The region known as Western Togoland has had secessionist attempts in the past. Armed men demanding the secession of Western Togoland from Ghana blockaded major entry points to the Volta region of Ghana, on Friday morning.
Local sources say the group are holding three police officers hostage, including a District Commander, and attacked two police stations. Prior to the blockade, the group reportedly broke into an armory and stole weapons.
“This is a very serious situation because just few weeks ago we saw [what happened] when they mounted signs along the major roads welcoming people into the Western Togoland State,” a local resident told DW. “Blocking the roads with heaps of sand, burning tyres and even holding security personnel hostage.”
About 12 hours before Friday’s dawn operation, the Western Togoland Restoration Front published photos of the graduation ceremony for around 500 personnel who underwent training for months in secret locations, raising questions over the effectiveness of security agencies in the region. Ghana’s Western Togoland region is predominately wedged between Lake Volta and the Ghana-Togo border. Currently, a number of splinter groups are demanding the area be recognized as a sovereign state.
In a press release, the chairman of the WTRF, Togbe Yesu Kwabla Edudzi I, declared that efforts for consolidating statehood, which began on 1 September 2020, were being put into practice. The movement says it wants to force the Ghanaian government to join United Nations (UN) Facilitated negotiations aiming to declare Western Togoland an independent state. Ghanaian police have been ordered to “leave the region in 24 hours” and surrender weapons. Some radio stations appear to have been taken over by members of the WTRF.
The group has demanded the release of prisoners currently being held in detention for secessionist activities.
The territory of Western Togoland was first colonized by Germany in 1884 and incorporated into the Togoland colony. After Germany’s defeat during the First World War, the colony of Togoland was divided between France and Britain as protectorates. The western part of Togoland became part of Britain’s Gold Coast colony, which became independent in 1957 to form modern-day Ghana. Togo gained independence from France in 1960.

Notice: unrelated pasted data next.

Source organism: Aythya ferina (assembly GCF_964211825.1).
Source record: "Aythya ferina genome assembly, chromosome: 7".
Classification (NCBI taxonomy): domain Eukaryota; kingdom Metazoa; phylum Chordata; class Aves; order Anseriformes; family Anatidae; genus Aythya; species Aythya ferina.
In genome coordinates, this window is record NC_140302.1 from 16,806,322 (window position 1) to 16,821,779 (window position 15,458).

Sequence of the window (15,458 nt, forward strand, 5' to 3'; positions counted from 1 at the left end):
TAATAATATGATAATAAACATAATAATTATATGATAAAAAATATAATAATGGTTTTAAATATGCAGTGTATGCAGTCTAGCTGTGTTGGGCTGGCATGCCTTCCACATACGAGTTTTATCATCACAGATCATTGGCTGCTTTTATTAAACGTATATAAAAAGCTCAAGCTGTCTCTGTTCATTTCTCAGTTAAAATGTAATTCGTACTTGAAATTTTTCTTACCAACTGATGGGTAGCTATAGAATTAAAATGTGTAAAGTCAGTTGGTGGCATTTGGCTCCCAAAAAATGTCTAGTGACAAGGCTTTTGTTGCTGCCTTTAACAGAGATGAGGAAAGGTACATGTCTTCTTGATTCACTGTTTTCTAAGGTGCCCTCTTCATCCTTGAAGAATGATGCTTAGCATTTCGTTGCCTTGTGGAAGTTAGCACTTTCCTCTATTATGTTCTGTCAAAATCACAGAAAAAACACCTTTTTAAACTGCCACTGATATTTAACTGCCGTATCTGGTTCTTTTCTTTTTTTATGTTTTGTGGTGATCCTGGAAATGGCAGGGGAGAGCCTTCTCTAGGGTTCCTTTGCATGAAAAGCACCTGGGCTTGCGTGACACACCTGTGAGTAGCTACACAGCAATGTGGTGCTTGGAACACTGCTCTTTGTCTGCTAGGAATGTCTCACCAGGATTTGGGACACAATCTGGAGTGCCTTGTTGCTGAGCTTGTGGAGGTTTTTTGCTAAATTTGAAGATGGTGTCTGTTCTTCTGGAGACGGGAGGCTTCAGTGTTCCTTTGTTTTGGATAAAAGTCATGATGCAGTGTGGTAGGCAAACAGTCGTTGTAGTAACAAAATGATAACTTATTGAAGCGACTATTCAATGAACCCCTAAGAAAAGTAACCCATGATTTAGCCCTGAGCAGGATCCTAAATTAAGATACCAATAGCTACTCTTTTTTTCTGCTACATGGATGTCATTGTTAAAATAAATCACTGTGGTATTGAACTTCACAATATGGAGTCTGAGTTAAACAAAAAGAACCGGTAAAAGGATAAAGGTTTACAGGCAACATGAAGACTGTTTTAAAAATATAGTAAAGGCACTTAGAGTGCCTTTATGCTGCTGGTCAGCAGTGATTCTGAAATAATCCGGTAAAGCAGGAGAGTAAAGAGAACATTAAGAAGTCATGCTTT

Western Togoland is a member of the Unrepresented Nations and Peoples Organization (UNPO). Four million people live in the region. In terms of language and culture, Western Togoland, especially the Volta region, has more in common with Togo. Locals in the region say they feel underrepresented by Ghanaian authorities.
A previous unsuccessful attempt to declare Western Togoland independent from Ghana took place in 2017. In March 2020, around 80 members of the separatist group were detained for protesting the arrest of seven leaders of the Homeland Study Group Foundation. The charges were later dropped.
The struggle for the people of South Sudan to be free came to fruition in July 2011, when an independent republican nation was born. Sudan was the largest country in Africa and, under the best of conditions, the vast expanse of land and diversity of its people posed a formidable challenge for any government wanting to keep an active line of communication with all its regions and peoples.
Governments in several countries in Africa also have contended with threats that had come from groups wanting self-rule and ending their long association with the central political authority. Some of these agitations for self-rule have shown greater poignancy than others.
In Ethiopia, the threat from its coastal colony to break away lasted thirty years and culminated in a costly war which ended in 1991, with Eritrea emerging as a breakaway state. Ethiopia officially agreed to Eritrea’s independence in 1993 and made Eritrea the first successful breakaway nation in post-independent Africa.
Eritrea breaking away from Ethiopia was attributable primarily to political rather than economic or cultural differences.
While seceding is not a new trend in Africa, it is quite tricky for the Ghanaian government.
Recall that on 27 December, 2018, Ghana held six referenda to demarcate new regions. In six areas around the country, voters had the opportunity to decide whether to become part of new administrative zones. President Nana Akufo-Addo had argued that redrawing the borders would allow the government to “become closer to the people, and, thereby, facilitate rapid development.” He suggested that the creation of additional regions would strengthen local economies as well as enhance investment and infrastructure-building.
However, In the Volta Region, where people in the northern half voted to split off as the Oti Region, the vote was tense. The Council of Chiefs representing the dominant Ewe subgroup in the southern part of the region opposed the referendum, calling it “a threat to the cherished peace we have enjoyed over the years in the Volta Region”.
So, it is clearly a strong opposition against the peace cherished by Ghanaians. Further financial questions arise such as: is the new region financially sustainable, set aside from the Ghanaian Federation? While many fingers point in uncertain directions, secession is clear to have unprecedented consequences to the revolting Ghanaian natives.Follow us on social media